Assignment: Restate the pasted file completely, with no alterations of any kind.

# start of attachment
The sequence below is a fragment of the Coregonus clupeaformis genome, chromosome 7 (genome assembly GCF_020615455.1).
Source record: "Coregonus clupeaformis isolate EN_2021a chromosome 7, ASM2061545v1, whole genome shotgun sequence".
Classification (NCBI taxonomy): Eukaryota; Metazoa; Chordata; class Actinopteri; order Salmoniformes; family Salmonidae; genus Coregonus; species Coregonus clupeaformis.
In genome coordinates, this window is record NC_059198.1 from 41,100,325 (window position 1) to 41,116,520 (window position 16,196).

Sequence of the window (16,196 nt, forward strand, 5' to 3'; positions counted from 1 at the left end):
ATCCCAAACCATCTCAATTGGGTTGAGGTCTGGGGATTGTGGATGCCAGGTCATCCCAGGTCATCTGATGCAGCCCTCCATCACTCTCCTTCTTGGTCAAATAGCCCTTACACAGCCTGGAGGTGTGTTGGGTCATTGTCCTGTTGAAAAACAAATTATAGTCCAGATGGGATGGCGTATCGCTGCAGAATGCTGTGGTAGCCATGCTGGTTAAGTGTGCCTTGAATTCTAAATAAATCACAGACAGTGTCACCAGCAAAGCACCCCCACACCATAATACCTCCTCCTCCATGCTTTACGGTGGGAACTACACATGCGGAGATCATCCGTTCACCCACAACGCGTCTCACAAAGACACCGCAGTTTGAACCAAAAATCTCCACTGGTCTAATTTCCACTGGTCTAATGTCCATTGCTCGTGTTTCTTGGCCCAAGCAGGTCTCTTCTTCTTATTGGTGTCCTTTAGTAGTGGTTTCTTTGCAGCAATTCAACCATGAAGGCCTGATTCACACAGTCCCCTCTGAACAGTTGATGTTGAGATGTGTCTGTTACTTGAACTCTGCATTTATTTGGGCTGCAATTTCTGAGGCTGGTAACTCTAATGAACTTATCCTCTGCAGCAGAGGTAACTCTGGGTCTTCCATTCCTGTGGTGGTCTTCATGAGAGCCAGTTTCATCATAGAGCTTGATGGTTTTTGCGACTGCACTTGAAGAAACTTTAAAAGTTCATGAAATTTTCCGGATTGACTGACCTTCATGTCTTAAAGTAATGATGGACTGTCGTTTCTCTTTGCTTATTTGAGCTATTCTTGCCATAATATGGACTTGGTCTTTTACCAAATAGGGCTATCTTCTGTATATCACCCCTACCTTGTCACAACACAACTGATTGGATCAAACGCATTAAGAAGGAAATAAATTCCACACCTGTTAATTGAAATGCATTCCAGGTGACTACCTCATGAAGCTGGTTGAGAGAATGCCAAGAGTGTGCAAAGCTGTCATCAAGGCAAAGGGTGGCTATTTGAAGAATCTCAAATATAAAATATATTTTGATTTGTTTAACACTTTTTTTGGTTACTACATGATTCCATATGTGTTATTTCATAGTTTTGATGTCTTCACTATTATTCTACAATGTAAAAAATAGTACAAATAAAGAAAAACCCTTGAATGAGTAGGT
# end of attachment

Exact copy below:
The sequence below is a fragment of the Coregonus clupeaformis genome, chromosome 7 (genome assembly GCF_020615455.1).
Source record: "Coregonus clupeaformis isolate EN_2021a chromosome 7, ASM2061545v1, whole genome shotgun sequence".
Classification (NCBI taxonomy): Eukaryota; Metazoa; Chordata; class Actinopteri; order Salmoniformes; family Salmonidae; genus Coregonus; species Coregonus clupeaformis.
In genome coordinates, this window is record NC_059198.1 from 41,100,325 (window position 1) to 41,116,520 (window position 16,196).

Sequence of the window (16,196 nt, forward strand, 5' to 3'; positions counted from 1 at the left end):
ATCCCAAACCATCTCAATTGGGTTGAGGTCTGGGGATTGTGGATGCCAGGTCATCCCAGGTCATCTGATGCAGCCCTCCATCACTCTCCTTCTTGGTCAAATAGCCCTTACACAGCCTGGAGGTGTGTTGGGTCATTGTCCTGTTGAAAAACAAATTATAGTCCAGATGGGATGGCGTATCGCTGCAGAATGCTGTGGTAGCCATGCTGGTTAAGTGTGCCTTGAATTCTAAATAAATCACAGACAGTGTCACCAGCAAAGCACCCCCACACCATAATACCTCCTCCTCCATGCTTTACGGTGGGAACTACACATGCGGAGATCATCCGTTCACCCACAACGCGTCTCACAAAGACACCGCAGTTTGAACCAAAAATCTCCACTGGTCTAATTTCCACTGGTCTAATGTCCATTGCTCGTGTTTCTTGGCCCAAGCAGGTCTCTTCTTCTTATTGGTGTCCTTTAGTAGTGGTTTCTTTGCAGCAATTCAACCATGAAGGCCTGATTCACACAGTCCCCTCTGAACAGTTGATGTTGAGATGTGTCTGTTACTTGAACTCTGCATTTATTTGGGCTGCAATTTCTGAGGCTGGTAACTCTAATGAACTTATCCTCTGCAGCAGAGGTAACTCTGGGTCTTCCATTCCTGTGGTGGTCTTCATGAGAGCCAGTTTCATCATAGAGCTTGATGGTTTTTGCGACTGCACTTGAAGAAACTTTAAAAGTTCATGAAATTTTCCGGATTGACTGACCTTCATGTCTTAAAGTAATGATGGACTGTCGTTTCTCTTTGCTTATTTGAGCTATTCTTGCCATAATATGGACTTGGTCTTTTACCAAATAGGGCTATCTTCTGTATATCACCCCTACCTTGTCACAACACAACTGATTGGATCAAACGCATTAAGAAGGAAATAAATTCCACACCTGTTAATTGAAATGCATTCCAGGTGACTACCTCATGAAGCTGGTTGAGAGAATGCCAAGAGTGTGCAAAGCTGTCATCAAGGCAAAGGGTGGCTATTTGAAGAATCTCAAATATAAAATATATTTTGATTTGTTTAACACTTTTTTTGGTTACTACATGATTCCATATGTGTTATTTCATAGTTTTGATGTCTTCACTATTATTCTACAATGTAAAAAATAGTACAAATAAAGAAAAACCCTTGAATGAGTAGGT